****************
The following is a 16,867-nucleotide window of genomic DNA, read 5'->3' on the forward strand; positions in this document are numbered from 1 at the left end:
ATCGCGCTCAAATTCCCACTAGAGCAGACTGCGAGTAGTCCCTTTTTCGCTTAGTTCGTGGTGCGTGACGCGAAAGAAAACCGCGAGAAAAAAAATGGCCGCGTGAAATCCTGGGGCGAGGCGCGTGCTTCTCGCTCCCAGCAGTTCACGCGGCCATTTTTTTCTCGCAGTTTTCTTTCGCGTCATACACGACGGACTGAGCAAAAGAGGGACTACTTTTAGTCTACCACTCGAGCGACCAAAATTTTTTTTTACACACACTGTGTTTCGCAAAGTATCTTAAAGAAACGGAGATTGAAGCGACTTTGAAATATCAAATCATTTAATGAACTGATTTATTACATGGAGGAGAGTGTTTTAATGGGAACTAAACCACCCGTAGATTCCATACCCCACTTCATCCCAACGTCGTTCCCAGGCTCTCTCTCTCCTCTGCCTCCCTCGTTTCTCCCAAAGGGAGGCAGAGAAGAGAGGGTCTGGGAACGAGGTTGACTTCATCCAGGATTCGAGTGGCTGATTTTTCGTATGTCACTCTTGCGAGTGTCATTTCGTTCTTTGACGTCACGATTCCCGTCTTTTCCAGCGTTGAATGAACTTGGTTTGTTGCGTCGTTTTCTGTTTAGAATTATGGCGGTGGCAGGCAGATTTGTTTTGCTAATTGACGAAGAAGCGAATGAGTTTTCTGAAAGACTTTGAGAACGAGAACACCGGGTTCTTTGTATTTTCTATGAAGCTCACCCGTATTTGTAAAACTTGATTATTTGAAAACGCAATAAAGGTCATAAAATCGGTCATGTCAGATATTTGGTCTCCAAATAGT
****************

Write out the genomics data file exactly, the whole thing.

The following is a 16,867-nucleotide window of genomic DNA, read 5'->3' on the forward strand; positions in this document are numbered from 1 at the left end:
ATCGCGCTCAAATTCCCACTAGAGCAGACTGCGAGTAGTCCCTTTTTCGCTTAGTTCGTGGTGCGTGACGCGAAAGAAAACCGCGAGAAAAAAAATGGCCGCGTGAAATCCTGGGGCGAGGCGCGTGCTTCTCGCTCCCAGCAGTTCACGCGGCCATTTTTTTCTCGCAGTTTTCTTTCGCGTCATACACGACGGACTGAGCAAAAGAGGGACTACTTTTAGTCTACCACTCGAGCGACCAAAATTTTTTTTTACACACACTGTGTTTCGCAAAGTATCTTAAAGAAACGGAGATTGAAGCGACTTTGAAATATCAAATCATTTAATGAACTGATTTATTACATGGAGGAGAGTGTTTTAATGGGAACTAAACCACCCGTAGATTCCATACCCCACTTCATCCCAACGTCGTTCCCAGGCTCTCTCTCTCCTCTGCCTCCCTCGTTTCTCCCAAAGGGAGGCAGAGAAGAGAGGGTCTGGGAACGAGGTTGACTTCATCCAGGATTCGAGTGGCTGATTTTTCGTATGTCACTCTTGCGAGTGTCATTTCGTTCTTTGACGTCACGATTCCCGTCTTTTCCAGCGTTGAATGAACTTGGTTTGTTGCGTCGTTTTCTGTTTAGAATTATGGCGGTGGCAGGCAGATTTGTTTTGCTAATTGACGAAGAAGCGAATGAGTTTTCTGAAAGACTTTGAGAACGAGAACACCGGGTTCTTTGTATTTTCTATGAAGCTCACCCGTATTTGTAAAACTTGATTATTTGAAAACGCAATAAAGGTCATAAAATCGGTCATGTCAGATATTTGGTCTCCAAATAGT